Federal District Court Judge Joanna Seybert agreed Friday to allow East Hampton Town to institute two year-round curfews at the town’s municipal airport in Wainscott, but did not allow the town to set a limit of one trip per week on the use of the airport by noisy aircraft, while the case is being argued in her court in Islip.
The town had enacted three noise restrictions at the airport in May, but was quickly sued by pilot advocacy groups. Friday’s ruling on the pilots’ request for a temporary restraining order against the regulations provides a framework for the town’s ability to regulate the airport while the case is being argued, and is not a permanent decision.
East Hampton Town officials said in a press release Friday that enforcement of the two curfews will begin this Thursday, July 2, 2015, at 12:01 a.m., at which time the airport will be under a mandatory nighttime curfew from 11 p.m. to 7 a.m., and noisy aircraft will not be able to use the airport between 8 p.m. and 9 a.m.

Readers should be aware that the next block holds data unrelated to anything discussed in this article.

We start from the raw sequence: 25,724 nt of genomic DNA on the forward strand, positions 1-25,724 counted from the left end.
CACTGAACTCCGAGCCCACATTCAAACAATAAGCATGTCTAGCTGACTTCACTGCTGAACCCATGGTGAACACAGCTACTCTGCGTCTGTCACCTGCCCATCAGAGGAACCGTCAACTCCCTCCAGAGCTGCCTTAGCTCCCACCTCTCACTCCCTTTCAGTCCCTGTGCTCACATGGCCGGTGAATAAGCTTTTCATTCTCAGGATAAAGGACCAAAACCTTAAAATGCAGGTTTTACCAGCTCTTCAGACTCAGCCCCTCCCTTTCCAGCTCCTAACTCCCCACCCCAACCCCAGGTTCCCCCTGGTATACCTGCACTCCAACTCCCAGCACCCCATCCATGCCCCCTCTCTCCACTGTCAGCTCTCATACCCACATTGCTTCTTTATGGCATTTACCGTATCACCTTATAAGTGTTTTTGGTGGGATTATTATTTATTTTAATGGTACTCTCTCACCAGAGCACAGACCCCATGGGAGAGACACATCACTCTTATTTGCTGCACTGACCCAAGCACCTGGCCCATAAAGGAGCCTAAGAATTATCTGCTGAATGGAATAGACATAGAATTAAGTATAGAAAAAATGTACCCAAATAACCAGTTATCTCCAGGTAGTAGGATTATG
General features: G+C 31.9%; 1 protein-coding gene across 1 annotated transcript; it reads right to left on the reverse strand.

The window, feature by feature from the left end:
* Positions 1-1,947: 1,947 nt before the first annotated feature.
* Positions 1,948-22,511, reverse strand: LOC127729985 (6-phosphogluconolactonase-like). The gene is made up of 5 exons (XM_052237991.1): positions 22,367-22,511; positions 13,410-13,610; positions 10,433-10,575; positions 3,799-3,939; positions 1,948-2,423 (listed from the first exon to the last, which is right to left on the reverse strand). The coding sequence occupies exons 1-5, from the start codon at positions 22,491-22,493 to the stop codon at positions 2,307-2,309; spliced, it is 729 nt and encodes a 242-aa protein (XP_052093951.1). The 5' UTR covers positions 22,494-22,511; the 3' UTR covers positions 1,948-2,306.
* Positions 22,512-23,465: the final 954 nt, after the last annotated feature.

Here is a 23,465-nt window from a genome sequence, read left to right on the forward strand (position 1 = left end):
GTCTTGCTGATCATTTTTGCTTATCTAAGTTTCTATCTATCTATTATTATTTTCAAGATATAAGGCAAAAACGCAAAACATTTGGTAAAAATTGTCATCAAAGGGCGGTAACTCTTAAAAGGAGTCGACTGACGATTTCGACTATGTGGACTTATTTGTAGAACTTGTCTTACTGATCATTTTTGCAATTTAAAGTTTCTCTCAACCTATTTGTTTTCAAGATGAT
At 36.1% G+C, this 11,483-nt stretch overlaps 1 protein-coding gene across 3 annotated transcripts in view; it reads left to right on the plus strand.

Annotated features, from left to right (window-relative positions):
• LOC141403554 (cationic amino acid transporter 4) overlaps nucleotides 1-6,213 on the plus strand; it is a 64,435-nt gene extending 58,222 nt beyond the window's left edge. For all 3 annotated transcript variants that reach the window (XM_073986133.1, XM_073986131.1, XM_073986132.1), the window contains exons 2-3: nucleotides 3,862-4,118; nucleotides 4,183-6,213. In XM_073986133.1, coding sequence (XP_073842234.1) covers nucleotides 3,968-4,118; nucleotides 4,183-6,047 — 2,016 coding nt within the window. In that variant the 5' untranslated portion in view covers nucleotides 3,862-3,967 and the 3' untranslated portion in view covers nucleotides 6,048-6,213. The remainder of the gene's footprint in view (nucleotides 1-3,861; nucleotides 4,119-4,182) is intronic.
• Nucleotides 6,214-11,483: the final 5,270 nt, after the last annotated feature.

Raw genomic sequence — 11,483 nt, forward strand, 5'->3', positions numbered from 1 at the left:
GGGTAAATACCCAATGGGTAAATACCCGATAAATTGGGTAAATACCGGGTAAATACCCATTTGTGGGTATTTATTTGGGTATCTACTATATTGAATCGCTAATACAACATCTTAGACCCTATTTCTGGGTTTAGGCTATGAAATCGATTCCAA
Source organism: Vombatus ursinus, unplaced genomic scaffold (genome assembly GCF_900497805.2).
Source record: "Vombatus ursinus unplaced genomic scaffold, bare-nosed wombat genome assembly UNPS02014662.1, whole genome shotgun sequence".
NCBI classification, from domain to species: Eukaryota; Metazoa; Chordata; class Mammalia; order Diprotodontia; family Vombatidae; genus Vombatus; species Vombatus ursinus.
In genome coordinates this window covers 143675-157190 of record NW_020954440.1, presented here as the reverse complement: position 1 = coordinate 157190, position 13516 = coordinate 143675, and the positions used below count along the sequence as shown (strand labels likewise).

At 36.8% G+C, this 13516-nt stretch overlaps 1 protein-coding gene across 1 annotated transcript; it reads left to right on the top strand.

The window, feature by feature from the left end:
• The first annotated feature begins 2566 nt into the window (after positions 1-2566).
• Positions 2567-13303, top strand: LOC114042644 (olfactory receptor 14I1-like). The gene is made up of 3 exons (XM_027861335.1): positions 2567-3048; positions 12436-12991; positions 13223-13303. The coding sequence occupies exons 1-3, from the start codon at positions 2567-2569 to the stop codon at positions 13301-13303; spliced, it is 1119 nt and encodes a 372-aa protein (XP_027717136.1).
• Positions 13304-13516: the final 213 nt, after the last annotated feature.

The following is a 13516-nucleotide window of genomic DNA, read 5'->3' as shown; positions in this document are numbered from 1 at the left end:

Judge Seybert said in her 45-page order Friday that it “it cannot be argued that the town lacked the data to support a finding of a noise problem at the Airport.”
“We’re pleased the judge has acknowledged that the Town was justified in adopting restrictions to provide relief to the growing number of people who are negatively affected by aircraft noise,” said Town Supervisor Larry Cantwell. “Although we regret that one of the key laws cannot be enforced for the time being, we are gratified that the Court recognized that the law allows the kind of restrictions that are essential to protect the residents of this Town.”
Councilwoman Kathee Burke-Gonzalez, the town board’s liaison to the airport, said the ruling “is an important first step, but we must recognize that our opponents are well funded and will not give up easily. This will be a long process, not just for the pending case in federal court but also for the many other actions filed against operations at the Airport. In light of today’s ruling, however, we encourage our opponents to rethink their strategy. It’s time to do what’s best for the Town and adapt aircraft operations to fit our reasonable restrictions.”